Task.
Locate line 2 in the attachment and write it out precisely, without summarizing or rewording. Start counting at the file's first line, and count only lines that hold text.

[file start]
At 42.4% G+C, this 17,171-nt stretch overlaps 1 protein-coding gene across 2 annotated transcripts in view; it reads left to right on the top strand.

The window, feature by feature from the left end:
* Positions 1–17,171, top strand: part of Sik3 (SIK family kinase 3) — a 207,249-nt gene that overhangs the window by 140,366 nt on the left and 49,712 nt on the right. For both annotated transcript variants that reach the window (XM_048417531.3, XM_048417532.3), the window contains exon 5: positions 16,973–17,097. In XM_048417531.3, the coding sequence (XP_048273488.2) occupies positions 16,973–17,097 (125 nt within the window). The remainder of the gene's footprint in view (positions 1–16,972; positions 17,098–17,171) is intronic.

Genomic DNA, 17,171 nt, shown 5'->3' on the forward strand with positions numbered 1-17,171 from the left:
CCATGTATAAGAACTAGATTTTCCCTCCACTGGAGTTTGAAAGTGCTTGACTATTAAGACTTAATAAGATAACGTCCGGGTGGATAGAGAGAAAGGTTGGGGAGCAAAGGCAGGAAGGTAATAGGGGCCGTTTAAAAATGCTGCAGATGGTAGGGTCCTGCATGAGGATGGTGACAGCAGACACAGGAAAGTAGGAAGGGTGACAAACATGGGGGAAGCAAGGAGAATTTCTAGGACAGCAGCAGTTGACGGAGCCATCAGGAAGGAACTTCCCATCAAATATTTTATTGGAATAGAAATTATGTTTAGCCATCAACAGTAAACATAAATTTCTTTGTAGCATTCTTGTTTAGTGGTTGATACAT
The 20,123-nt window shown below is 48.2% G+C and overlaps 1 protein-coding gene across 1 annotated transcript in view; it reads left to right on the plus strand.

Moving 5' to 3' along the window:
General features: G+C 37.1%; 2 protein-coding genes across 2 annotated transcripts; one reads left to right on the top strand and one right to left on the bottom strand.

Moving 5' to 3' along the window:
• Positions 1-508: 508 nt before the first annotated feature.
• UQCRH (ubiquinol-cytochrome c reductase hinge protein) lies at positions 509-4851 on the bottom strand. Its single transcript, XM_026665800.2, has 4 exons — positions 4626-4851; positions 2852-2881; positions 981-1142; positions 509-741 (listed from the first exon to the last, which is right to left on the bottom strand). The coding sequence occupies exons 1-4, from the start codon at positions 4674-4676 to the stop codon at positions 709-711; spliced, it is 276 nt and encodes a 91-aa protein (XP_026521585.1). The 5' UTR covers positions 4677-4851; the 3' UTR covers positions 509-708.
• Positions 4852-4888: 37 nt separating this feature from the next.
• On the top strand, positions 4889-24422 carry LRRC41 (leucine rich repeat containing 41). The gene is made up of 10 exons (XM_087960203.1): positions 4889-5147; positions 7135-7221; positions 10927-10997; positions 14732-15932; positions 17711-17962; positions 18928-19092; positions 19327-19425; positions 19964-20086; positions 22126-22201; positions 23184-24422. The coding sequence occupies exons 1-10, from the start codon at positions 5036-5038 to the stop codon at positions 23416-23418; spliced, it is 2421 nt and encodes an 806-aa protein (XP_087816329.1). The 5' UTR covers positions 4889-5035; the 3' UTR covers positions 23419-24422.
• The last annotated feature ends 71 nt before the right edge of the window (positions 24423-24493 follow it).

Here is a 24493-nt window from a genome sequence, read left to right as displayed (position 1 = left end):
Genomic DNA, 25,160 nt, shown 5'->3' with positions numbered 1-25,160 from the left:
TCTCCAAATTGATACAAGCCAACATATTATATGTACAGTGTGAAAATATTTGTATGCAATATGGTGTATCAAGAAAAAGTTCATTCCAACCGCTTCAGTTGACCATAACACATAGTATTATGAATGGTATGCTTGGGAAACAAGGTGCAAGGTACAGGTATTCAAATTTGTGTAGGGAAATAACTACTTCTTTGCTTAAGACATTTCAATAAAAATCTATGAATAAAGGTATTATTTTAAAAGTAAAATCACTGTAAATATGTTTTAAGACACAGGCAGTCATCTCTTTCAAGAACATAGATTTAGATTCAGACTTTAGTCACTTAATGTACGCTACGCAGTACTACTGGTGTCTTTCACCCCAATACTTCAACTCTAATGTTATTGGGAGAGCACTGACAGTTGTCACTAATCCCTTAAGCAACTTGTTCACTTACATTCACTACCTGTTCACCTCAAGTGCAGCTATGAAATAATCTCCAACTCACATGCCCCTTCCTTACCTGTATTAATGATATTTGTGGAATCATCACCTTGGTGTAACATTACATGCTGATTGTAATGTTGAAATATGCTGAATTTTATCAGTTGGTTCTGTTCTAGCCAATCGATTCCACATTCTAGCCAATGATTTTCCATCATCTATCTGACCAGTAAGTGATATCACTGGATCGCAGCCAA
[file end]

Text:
The window, feature by feature from the left end: